As an economics major at Furman University, Emily Hunter found herself frequently using data from the Bureau of Labor Statistics (BLS) and was intrigued by the wide-range of economic activity the agency measured – from labor market information to working conditions and price changes in the economy.
When the opportunity arose to join one of the country’s top statistical agencies as an economist right out of college, Hunter said it was one she couldn’t turn down.
For the past four years, the 26–year-old Hunter has played a key role in maintaining the quality of the monthly Consumer Price Index (CPI), the most widely used measure of inflation that provides data about price changes in the nation’s economy.
The CPI combines economic theory with sampling and other statistical techniques, using data from several surveys to produce a precise measure of the average price changes for goods and services. The federal government, business, labor and American citizens all use the CPI as a guide for making economic decisions.
As an acceptance tester, Hunter is tasked with making sure the specialized software systems and database programs used to produce the CPI are working correctly. Like a detective, she must methodically uncover where problems in the numerous computer applications may lie.
Who is Emily Hunter?
POSITION: Economist, Bureau of Labor Statistics
RESIDENCE: Arlington, Va.
EDUCATION: Furman University, B.A.; Working on a Masters in Applied Economics at John Hopkins University
HOBBIES: Horseback riding, tennis
“It is Emily’s job to find mistakes,” said Mindy McAllister who heads the CPI’s acceptance test section. “Her work goes a long way to making the CPI accurate.”
Hunter performs rigorous, independent testing on the software code, user interfaces and database programs. More often than not, she has to quickly learn newly developed systems to identify the problems with the computer code, a formula or the design.
“One mistake in the code can set off a domino effect of issues. Acceptance testing is the last step to make sure everything is functioning in the production process,” said Hunter.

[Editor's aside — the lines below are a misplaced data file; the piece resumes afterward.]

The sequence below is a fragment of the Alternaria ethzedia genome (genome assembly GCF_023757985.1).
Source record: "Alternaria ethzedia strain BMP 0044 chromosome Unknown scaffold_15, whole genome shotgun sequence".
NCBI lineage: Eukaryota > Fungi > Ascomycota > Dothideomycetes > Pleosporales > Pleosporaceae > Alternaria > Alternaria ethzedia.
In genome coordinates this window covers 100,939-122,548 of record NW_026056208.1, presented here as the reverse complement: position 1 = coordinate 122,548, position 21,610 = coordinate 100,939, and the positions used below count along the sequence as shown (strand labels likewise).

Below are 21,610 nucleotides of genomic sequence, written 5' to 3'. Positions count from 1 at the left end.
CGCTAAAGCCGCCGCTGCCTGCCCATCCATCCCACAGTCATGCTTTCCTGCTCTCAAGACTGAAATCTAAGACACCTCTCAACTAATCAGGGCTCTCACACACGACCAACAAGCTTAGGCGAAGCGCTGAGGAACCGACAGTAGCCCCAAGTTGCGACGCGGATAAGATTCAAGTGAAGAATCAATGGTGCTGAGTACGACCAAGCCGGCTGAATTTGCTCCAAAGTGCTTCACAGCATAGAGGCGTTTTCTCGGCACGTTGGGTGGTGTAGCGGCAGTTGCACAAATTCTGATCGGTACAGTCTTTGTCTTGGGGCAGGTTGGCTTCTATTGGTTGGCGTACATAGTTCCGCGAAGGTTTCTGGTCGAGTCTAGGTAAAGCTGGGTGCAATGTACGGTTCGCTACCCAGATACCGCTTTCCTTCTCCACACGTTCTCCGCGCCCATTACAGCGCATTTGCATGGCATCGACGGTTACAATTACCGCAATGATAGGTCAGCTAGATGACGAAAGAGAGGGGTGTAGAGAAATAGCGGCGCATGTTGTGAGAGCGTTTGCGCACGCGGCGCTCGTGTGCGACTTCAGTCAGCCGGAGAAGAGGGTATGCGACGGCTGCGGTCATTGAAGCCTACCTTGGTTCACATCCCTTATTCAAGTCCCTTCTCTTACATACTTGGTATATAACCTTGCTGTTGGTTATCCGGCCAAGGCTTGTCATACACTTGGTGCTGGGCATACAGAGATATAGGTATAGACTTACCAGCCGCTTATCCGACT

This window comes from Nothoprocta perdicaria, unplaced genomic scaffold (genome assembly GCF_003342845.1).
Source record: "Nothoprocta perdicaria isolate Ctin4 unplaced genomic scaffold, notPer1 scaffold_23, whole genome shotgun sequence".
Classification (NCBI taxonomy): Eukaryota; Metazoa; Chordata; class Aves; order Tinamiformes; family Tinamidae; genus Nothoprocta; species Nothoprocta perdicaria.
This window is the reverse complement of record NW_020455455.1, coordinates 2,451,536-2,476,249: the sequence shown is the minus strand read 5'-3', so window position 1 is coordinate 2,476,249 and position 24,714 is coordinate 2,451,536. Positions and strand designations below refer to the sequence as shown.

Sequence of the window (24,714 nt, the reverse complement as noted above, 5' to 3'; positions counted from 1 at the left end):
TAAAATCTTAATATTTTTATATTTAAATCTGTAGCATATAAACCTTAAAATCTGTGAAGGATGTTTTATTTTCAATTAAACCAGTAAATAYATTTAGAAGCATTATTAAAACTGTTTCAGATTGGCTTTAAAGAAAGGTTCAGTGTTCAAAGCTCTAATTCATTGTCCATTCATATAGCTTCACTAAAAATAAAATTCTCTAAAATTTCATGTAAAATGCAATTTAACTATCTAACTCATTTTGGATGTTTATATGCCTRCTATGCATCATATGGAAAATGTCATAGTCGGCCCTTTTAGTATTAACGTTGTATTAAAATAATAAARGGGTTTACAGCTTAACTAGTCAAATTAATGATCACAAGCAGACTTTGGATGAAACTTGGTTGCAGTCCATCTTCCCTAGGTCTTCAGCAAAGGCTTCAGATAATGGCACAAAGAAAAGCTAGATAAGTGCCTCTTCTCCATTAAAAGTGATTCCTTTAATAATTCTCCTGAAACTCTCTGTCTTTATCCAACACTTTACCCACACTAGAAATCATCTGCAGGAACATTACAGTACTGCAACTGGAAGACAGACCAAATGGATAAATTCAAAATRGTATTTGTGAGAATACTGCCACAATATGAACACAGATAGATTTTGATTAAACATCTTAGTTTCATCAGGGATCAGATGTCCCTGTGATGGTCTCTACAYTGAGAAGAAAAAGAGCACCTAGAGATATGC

Hunter said to effectively test the system requires stepping into the shoes of the user for whom it’s designed and simulating its functionality. This may require her to play the role of an analyst for the day and imitate how they use the system. Other times, Hunter may have to write her own code to test the processing of the appropriate data.
“As a tester, you have to be very versatile,” said Hunter. “What is up and coming is what we are working on, so staying ahead of the curve can be challenging.”
Colleagues say Hunter is always ready for the unexpected.
“Emily doesn’t view a new assignment as a challenge. Emily’s best qualities are her ability to learn new things with a can-do attitude,” noted McAllister.
With so many different variables causing application and calculations to go awry, Hunter said she takes great pride ensuring the programs run correctly and are methodologically sound and accurate right “down to the decimal point.”
“Working to ensure the quality of such an important statistic and being on the forefront of its latest development has been such a remarkable experience,” she said.
This article was jointly prepared by the Partnership for Public Service, a group seeking to enhance the performance of the federal government, and washingtonpost.com. Go to http://www.washingtonpost.com/politics/fed-player/ to read about other federal workers who are making a difference. To recommend a Federal Player of the Week, contact us at email@example.com.